Get to Know the ‘NRL Physio’

Get to Know the ‘NRL Physio’

Sport scientists and physiotherapists usually don’t get the acknowledgement they deserve for the work they do behind the scenes in sport. The rise of fantasy sport and media coverage around player injuries in recent years has changed that. We chat to the ‘NRL Physio‘ who has done a great job in improving fans’ understanding of injuries which has seen him enter the ‘mainstream media’.

Tell us about your background

I have a Bachelor of Physiotherapy from the University of Queensland. I work in a sports and musculoskeletal physiotherapy private practice called Active Care Physio in Brisbane.

I’ve noticed your work on Twitter and on several sites in the last couple of years. When did it start getting noticed in ‘mainstream media’?

It wasn’t long after I started the account which was quite surprising. Within a month or two my analysis on in game injuries and possible recovery times was popping up in match report articles. I didn’t start doing anything directly in the media until around 12 months after I hopped on Twitter. 

What drove you to start looking into injuries for NRL players?

It was just the combination of 2 areas of interest for me. Being a physio I work with sporting injuries every day, and I’m obviously a big rugby league fan so the two combine fairly easily. I started the analysis more as a hobby, there was a gap in the information market there so it was more give it a go and see how it was received by fans.

I think this would be a fascinating topic in the NRL but unfortunately player salaries aren’t public knowledge. It would shine a light on just how valuable good medical teams and sports science programs are to team success.

You’ve worked with Fox League & the Daily Telegraph. How did those opportunities come about and what has the experience been like?

Twitter direct messages if you can believe it. I found journalists and reporters started to appreciate the information I was providing and from that a few surprise DM’s came through to start some work. Doing written and video work in the media is quite overwhelming (in a good way), I never imagined creating a twitter account would end up here. It’s an area that isn’t my natural habitat, but I’m getting more comfortable as I gain more exposure to it. I’m just stoked the information I provide is so well received.

How have the fans reacted to your posts and do you think the understanding of the injuries sustained by players is improving amongst the fans and the media?

The response from fans has been overwhelmingly positive. It’s the footy fan response that keeps me jumping on my phone every weekend to keep people updated. Like everything on the internet there’s always people who don’t like what you are trying to do and let you know about it, but it thankfully doesn’t come up too often. Raising awareness and understanding of injuries and rehab in the NRL for fans is probably the thing I’m most proud of. Across the game there’s more injury reporting from clubs and media outlets, the sideline injury reports are much more specific during games and the accuracy of information surrounding injuries is improving too. I hope I’ve been able to play a small role in that.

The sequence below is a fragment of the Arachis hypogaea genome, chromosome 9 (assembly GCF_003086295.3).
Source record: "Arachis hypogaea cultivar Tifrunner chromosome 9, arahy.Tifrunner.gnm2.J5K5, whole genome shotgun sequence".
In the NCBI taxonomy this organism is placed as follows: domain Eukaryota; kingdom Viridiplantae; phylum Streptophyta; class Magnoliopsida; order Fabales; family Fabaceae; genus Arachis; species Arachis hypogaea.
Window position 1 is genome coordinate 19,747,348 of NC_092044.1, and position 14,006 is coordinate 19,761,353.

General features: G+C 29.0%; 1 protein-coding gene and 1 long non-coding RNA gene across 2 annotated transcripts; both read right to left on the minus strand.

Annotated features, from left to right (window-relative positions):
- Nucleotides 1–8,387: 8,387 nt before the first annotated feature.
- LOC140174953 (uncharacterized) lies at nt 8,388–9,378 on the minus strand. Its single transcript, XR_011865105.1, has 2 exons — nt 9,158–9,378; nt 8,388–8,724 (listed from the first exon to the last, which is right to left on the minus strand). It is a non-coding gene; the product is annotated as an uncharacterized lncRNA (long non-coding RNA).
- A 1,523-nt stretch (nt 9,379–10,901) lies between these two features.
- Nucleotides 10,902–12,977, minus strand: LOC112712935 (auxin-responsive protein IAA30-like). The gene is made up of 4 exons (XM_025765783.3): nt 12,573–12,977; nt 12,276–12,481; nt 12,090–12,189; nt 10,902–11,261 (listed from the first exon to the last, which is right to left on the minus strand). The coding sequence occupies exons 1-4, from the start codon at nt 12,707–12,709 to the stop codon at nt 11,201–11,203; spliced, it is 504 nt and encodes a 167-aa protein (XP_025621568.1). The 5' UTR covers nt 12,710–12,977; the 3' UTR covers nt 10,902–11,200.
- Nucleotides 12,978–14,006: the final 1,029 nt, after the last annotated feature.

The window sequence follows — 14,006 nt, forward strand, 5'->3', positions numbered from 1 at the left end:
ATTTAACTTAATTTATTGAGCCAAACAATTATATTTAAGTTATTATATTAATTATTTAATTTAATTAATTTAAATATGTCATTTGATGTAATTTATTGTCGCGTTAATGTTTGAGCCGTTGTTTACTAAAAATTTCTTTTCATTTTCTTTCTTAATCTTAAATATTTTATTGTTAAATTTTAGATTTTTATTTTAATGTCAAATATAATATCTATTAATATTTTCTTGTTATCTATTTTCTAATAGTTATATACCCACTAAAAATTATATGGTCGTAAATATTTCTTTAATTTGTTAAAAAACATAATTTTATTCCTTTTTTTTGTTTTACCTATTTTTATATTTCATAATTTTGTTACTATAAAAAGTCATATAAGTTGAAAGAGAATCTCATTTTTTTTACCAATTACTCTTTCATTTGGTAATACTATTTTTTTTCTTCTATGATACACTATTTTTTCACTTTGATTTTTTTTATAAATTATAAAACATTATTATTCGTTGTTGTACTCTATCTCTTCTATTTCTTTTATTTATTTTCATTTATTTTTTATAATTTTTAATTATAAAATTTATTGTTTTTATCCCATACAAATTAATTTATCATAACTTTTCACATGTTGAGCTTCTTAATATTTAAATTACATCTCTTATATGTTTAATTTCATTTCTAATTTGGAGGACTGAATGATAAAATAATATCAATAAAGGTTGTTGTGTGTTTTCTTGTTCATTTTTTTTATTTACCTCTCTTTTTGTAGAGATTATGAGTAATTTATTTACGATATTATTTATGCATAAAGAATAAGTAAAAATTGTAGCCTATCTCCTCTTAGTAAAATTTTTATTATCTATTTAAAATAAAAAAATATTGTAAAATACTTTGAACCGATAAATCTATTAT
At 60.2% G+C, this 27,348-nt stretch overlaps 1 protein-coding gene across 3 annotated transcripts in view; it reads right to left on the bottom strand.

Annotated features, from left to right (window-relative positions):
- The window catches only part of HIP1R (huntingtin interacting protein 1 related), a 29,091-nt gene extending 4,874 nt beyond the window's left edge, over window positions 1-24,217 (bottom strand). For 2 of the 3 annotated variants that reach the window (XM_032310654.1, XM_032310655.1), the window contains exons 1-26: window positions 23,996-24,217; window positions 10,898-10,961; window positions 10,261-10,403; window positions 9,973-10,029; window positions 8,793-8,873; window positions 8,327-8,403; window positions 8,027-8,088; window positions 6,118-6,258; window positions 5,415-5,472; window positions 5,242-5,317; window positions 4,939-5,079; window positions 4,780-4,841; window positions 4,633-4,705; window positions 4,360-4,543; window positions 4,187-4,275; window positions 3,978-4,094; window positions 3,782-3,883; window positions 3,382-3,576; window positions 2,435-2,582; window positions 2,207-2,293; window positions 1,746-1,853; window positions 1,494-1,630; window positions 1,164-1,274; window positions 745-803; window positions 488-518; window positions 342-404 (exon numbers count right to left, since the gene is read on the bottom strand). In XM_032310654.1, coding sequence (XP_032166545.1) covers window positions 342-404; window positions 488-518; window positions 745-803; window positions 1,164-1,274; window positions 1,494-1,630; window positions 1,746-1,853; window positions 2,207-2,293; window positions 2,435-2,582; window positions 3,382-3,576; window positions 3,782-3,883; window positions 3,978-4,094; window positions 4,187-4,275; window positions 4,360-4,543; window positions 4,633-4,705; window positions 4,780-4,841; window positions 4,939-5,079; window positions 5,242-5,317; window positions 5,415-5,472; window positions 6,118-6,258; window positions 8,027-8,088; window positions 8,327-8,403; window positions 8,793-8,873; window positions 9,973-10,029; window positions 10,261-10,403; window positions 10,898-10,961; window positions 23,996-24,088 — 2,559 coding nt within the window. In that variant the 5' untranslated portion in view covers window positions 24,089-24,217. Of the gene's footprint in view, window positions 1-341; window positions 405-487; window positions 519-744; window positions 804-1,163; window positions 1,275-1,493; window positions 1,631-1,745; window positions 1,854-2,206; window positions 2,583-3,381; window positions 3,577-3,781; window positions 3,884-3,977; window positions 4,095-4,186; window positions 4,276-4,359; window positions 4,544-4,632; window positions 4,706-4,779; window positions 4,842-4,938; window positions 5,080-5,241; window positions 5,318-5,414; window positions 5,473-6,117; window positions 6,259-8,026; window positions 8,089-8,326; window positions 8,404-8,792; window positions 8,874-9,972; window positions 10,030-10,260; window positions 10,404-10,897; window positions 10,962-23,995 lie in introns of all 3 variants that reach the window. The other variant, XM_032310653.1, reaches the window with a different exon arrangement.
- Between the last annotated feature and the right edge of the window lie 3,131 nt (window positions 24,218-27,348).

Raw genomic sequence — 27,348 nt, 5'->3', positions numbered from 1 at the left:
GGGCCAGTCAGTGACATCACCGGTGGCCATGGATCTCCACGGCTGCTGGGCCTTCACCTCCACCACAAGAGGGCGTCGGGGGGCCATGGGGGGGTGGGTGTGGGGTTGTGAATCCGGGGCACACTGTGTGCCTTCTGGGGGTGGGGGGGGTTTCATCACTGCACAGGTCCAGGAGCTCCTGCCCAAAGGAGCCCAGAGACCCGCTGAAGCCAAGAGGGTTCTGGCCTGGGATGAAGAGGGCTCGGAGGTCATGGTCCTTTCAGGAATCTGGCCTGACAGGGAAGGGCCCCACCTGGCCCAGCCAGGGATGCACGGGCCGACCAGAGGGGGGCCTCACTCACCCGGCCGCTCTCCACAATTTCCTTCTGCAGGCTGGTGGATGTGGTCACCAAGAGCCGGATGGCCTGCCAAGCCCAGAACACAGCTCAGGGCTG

What are some areas you’d be most interested to look into further if you were doing a PhD (or simply had more time) in sport science and analysis of injuries around rugby league?

A PHD isn’t something that’s on my radar at this stage, but a topic I’ve always wanted to look further into is the cost of injury on team performance. I’ve seen some great studies in the NFL & EPL looking at the value of injured players (based on salary $) missing each week and the correlation with wins/losses to find out if this has an impact on team success. I think this would be a fascinating topic in the NRL but unfortunately player salaries aren’t public knowledge. It would shine a light on just how valuable good medical teams and sports science programs are to team success.

You’ve racked up around 16,000 tweets and coincidentally a similar amount of followers. What are your plans longer term?

At this stage I want to keep finding new ways to educate fans and grow my audience, whether that just be on social media or other media opportunities. Between running 2 physio practices and an 11 month old at home, life is fairly full at the moment. I just want to keep enjoying the NRL Physio side of things.

How long have you been a physio for and would you be open to/able to work in the NRL one day?

I’ve been a physio for around 10 years now. Working for an NRL club isn’t something I’m looking at transitioning to, my current position is pretty much my ideal job and I love going to work every day.

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